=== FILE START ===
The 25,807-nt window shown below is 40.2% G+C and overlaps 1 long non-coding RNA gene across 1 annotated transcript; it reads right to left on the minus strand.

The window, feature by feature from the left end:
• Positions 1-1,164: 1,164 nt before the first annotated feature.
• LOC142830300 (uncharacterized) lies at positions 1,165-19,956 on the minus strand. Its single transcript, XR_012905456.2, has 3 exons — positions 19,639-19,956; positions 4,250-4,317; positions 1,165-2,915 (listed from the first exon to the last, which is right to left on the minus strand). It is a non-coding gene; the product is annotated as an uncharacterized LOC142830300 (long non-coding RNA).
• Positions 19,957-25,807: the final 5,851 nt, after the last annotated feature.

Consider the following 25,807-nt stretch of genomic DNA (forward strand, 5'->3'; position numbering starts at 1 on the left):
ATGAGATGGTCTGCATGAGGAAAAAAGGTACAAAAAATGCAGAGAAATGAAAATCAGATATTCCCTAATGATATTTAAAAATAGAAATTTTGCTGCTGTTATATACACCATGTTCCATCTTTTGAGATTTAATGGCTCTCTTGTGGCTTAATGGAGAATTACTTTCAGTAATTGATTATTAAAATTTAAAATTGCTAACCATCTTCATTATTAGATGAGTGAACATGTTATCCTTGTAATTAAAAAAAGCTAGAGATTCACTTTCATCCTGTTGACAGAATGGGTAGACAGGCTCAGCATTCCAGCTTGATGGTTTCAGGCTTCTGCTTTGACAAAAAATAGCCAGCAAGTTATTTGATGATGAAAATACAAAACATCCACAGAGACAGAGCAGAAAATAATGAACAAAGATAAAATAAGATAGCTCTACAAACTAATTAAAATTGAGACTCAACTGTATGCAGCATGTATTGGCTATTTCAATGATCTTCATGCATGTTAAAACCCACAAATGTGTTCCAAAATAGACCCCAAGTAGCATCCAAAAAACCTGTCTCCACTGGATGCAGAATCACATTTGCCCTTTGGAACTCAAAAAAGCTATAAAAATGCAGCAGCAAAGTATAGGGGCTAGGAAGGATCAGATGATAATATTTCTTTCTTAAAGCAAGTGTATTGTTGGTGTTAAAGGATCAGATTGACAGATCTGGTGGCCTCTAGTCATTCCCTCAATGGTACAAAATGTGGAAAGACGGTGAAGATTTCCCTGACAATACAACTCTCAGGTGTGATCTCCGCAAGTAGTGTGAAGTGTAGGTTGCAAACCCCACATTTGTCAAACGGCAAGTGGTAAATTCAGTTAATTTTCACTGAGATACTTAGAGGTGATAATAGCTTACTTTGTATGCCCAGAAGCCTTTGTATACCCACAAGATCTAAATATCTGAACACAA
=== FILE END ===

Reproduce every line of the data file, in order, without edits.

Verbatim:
The 25,807-nt window shown below is 40.2% G+C and overlaps 1 long non-coding RNA gene across 1 annotated transcript; it reads right to left on the minus strand.

The window, feature by feature from the left end:
• Positions 1-1,164: 1,164 nt before the first annotated feature.
• LOC142830300 (uncharacterized) lies at positions 1,165-19,956 on the minus strand. Its single transcript, XR_012905456.2, has 3 exons — positions 19,639-19,956; positions 4,250-4,317; positions 1,165-2,915 (listed from the first exon to the last, which is right to left on the minus strand). It is a non-coding gene; the product is annotated as an uncharacterized LOC142830300 (long non-coding RNA).
• Positions 19,957-25,807: the final 5,851 nt, after the last annotated feature.

Consider the following 25,807-nt stretch of genomic DNA (forward strand, 5'->3'; position numbering starts at 1 on the left):
ATGAGATGGTCTGCATGAGGAAAAAAGGTACAAAAAATGCAGAGAAATGAAAATCAGATATTCCCTAATGATATTTAAAAATAGAAATTTTGCTGCTGTTATATACACCATGTTCCATCTTTTGAGATTTAATGGCTCTCTTGTGGCTTAATGGAGAATTACTTTCAGTAATTGATTATTAAAATTTAAAATTGCTAACCATCTTCATTATTAGATGAGTGAACATGTTATCCTTGTAATTAAAAAAAGCTAGAGATTCACTTTCATCCTGTTGACAGAATGGGTAGACAGGCTCAGCATTCCAGCTTGATGGTTTCAGGCTTCTGCTTTGACAAAAAATAGCCAGCAAGTTATTTGATGATGAAAATACAAAACATCCACAGAGACAGAGCAGAAAATAATGAACAAAGATAAAATAAGATAGCTCTACAAACTAATTAAAATTGAGACTCAACTGTATGCAGCATGTATTGGCTATTTCAATGATCTTCATGCATGTTAAAACCCACAAATGTGTTCCAAAATAGACCCCAAGTAGCATCCAAAAAACCTGTCTCCACTGGATGCAGAATCACATTTGCCCTTTGGAACTCAAAAAAGCTATAAAAATGCAGCAGCAAAGTATAGGGGCTAGGAAGGATCAGATGATAATATTTCTTTCTTAAAGCAAGTGTATTGTTGGTGTTAAAGGATCAGATTGACAGATCTGGTGGCCTCTAGTCATTCCCTCAATGGTACAAAATGTGGAAAGACGGTGAAGATTTCCCTGACAATACAACTCTCAGGTGTGATCTCCGCAAGTAGTGTGAAGTGTAGGTTGCAAACCCCACATTTGTCAAACGGCAAGTGGTAAATTCAGTTAATTTTCACTGAGATACTTAGAGGTGATAATAGCTTACTTTGTATGCCCAGAAGCCTTTGTATACCCACAAGATCTAAATATCTGAACACAA